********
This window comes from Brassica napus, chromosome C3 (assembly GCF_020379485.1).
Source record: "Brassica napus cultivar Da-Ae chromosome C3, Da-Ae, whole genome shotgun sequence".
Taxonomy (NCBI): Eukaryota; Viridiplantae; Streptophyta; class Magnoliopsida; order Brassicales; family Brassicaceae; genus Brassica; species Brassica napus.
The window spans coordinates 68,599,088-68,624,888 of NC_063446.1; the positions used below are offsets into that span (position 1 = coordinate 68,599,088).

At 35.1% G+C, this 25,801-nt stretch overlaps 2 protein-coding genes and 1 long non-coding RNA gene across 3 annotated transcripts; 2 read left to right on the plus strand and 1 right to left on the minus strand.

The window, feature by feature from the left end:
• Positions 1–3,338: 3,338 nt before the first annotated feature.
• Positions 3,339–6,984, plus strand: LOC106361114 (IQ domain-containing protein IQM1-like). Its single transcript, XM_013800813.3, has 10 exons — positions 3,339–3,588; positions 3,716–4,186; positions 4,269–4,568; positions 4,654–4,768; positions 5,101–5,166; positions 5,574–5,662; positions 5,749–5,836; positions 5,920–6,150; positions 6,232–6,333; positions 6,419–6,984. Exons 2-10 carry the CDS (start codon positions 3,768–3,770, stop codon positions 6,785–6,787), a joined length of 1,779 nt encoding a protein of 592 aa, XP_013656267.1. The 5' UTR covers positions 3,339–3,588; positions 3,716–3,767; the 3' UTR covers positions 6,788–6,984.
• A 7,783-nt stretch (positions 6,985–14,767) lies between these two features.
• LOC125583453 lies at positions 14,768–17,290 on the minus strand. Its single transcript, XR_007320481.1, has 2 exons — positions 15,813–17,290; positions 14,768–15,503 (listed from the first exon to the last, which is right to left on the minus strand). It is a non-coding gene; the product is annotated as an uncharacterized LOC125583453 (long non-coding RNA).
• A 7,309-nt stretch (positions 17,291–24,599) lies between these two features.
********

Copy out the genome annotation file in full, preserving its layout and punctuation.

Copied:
This window comes from Brassica napus, chromosome C3 (assembly GCF_020379485.1).
Source record: "Brassica napus cultivar Da-Ae chromosome C3, Da-Ae, whole genome shotgun sequence".
Taxonomy (NCBI): Eukaryota; Viridiplantae; Streptophyta; class Magnoliopsida; order Brassicales; family Brassicaceae; genus Brassica; species Brassica napus.
The window spans coordinates 68,599,088-68,624,888 of NC_063446.1; the positions used below are offsets into that span (position 1 = coordinate 68,599,088).

At 35.1% G+C, this 25,801-nt stretch overlaps 2 protein-coding genes and 1 long non-coding RNA gene across 3 annotated transcripts; 2 read left to right on the plus strand and 1 right to left on the minus strand.

The window, feature by feature from the left end:
• Positions 1–3,338: 3,338 nt before the first annotated feature.
• Positions 3,339–6,984, plus strand: LOC106361114 (IQ domain-containing protein IQM1-like). Its single transcript, XM_013800813.3, has 10 exons — positions 3,339–3,588; positions 3,716–4,186; positions 4,269–4,568; positions 4,654–4,768; positions 5,101–5,166; positions 5,574–5,662; positions 5,749–5,836; positions 5,920–6,150; positions 6,232–6,333; positions 6,419–6,984. Exons 2-10 carry the CDS (start codon positions 3,768–3,770, stop codon positions 6,785–6,787), a joined length of 1,779 nt encoding a protein of 592 aa, XP_013656267.1. The 5' UTR covers positions 3,339–3,588; positions 3,716–3,767; the 3' UTR covers positions 6,788–6,984.
• A 7,783-nt stretch (positions 6,985–14,767) lies between these two features.
• LOC125583453 lies at positions 14,768–17,290 on the minus strand. Its single transcript, XR_007320481.1, has 2 exons — positions 15,813–17,290; positions 14,768–15,503 (listed from the first exon to the last, which is right to left on the minus strand). It is a non-coding gene; the product is annotated as an uncharacterized LOC125583453 (long non-coding RNA).
• A 7,309-nt stretch (positions 17,291–24,599) lies between these two features.